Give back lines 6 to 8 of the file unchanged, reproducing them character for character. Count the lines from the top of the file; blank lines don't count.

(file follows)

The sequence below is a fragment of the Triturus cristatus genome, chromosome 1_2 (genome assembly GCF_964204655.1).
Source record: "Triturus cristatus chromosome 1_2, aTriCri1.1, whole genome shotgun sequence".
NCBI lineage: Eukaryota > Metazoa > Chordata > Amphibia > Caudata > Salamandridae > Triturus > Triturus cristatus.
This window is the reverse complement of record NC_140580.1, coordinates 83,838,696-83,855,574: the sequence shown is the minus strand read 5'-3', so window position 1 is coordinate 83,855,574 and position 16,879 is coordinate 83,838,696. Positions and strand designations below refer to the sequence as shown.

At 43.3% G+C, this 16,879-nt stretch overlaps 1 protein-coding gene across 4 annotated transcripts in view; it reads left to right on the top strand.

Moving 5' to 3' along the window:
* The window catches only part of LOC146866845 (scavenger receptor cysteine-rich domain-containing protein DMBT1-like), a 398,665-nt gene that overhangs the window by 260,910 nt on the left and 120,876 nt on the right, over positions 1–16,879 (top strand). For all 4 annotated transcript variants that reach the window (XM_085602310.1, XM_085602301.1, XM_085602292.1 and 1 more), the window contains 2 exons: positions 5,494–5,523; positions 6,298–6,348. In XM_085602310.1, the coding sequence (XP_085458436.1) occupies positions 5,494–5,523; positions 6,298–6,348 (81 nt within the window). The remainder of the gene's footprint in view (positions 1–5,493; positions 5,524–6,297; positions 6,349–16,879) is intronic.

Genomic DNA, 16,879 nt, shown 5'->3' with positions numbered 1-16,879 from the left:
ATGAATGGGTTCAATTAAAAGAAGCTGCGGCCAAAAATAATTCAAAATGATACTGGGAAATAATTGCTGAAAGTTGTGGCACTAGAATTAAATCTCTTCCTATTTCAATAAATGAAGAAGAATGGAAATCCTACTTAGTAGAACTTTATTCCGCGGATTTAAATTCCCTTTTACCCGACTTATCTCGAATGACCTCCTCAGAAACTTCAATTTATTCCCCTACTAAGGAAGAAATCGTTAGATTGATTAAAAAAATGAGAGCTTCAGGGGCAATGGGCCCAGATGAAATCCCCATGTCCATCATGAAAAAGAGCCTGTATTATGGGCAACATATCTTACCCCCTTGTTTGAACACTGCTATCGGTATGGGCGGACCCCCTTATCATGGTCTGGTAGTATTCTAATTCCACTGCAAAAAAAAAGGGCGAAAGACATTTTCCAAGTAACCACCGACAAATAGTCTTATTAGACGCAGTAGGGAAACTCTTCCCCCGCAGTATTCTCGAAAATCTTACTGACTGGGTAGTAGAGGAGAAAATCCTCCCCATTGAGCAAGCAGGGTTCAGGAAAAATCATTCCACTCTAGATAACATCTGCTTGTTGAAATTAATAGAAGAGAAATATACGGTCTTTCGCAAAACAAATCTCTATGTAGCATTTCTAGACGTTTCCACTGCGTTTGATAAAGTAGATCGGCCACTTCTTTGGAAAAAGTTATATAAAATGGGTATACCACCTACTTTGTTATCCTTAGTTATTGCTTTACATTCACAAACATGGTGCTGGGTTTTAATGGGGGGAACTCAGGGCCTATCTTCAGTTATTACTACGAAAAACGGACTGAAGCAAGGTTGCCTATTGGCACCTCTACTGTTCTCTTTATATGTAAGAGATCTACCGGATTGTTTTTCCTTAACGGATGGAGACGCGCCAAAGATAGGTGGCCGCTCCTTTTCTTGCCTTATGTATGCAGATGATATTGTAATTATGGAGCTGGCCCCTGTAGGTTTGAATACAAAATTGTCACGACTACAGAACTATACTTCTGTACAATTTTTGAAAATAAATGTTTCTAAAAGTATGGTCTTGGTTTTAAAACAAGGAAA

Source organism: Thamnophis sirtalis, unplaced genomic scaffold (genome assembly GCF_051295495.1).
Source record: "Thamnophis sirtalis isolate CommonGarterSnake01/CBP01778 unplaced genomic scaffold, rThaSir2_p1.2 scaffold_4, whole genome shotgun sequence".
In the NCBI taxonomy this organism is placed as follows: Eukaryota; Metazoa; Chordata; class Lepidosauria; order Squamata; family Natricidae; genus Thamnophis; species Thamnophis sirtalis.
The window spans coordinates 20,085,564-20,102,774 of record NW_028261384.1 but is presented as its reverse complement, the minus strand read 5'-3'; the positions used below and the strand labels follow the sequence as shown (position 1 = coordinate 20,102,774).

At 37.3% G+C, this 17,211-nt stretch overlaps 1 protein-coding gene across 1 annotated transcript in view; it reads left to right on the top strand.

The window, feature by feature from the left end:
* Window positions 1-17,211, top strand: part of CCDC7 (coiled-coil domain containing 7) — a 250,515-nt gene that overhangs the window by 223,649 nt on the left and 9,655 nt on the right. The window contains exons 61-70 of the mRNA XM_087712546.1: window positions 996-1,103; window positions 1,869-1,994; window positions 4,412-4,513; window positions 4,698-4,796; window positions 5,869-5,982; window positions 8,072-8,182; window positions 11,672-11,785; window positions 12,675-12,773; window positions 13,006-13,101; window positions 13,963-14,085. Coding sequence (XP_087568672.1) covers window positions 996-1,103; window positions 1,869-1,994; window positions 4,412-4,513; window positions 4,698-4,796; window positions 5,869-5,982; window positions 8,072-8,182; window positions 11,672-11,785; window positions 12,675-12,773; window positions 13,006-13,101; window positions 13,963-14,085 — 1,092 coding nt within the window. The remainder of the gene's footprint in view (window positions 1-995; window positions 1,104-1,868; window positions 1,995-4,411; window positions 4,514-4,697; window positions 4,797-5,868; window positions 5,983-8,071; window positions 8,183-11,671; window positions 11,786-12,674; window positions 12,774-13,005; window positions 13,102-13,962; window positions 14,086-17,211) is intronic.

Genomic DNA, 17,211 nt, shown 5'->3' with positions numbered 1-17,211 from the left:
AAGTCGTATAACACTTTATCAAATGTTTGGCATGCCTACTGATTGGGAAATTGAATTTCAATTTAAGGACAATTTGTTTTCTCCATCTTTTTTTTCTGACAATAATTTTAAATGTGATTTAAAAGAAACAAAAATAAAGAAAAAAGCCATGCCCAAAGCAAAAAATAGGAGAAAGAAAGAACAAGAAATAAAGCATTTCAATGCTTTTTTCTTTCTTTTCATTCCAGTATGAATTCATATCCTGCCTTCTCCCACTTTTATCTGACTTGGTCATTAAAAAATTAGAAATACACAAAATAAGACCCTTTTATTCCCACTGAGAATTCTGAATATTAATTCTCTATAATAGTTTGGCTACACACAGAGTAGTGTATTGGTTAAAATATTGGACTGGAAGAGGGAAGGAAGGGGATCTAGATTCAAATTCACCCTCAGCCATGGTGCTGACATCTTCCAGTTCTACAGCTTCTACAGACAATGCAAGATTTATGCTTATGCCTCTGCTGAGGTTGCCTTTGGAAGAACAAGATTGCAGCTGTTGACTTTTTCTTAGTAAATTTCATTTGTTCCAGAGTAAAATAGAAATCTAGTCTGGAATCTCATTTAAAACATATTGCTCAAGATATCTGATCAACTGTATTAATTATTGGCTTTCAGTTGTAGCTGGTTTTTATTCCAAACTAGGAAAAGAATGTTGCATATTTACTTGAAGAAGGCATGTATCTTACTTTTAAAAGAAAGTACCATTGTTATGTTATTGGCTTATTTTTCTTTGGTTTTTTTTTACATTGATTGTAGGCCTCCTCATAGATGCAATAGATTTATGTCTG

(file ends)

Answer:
Moving 5' to 3' along the window:
* The window catches only part of LOC146866845 (scavenger receptor cysteine-rich domain-containing protein DMBT1-like), a 398,665-nt gene that overhangs the window by 260,910 nt on the left and 120,876 nt on the right, over positions 1–16,879 (top strand). For all 4 annotated transcript variants that reach the window (XM_085602310.1, XM_085602301.1, XM_085602292.1 and 1 more), the window contains 2 exons: positions 5,494–5,523; positions 6,298–6,348. In XM_085602310.1, the coding sequence (XP_085458436.1) occupies positions 5,494–5,523; positions 6,298–6,348 (81 nt within the window). The remainder of the gene's footprint in view (positions 1–5,493; positions 5,524–6,297; positions 6,349–16,879) is intronic.

Genomic DNA, 16,879 nt, shown 5'->3' with positions numbered 1-16,879 from the left: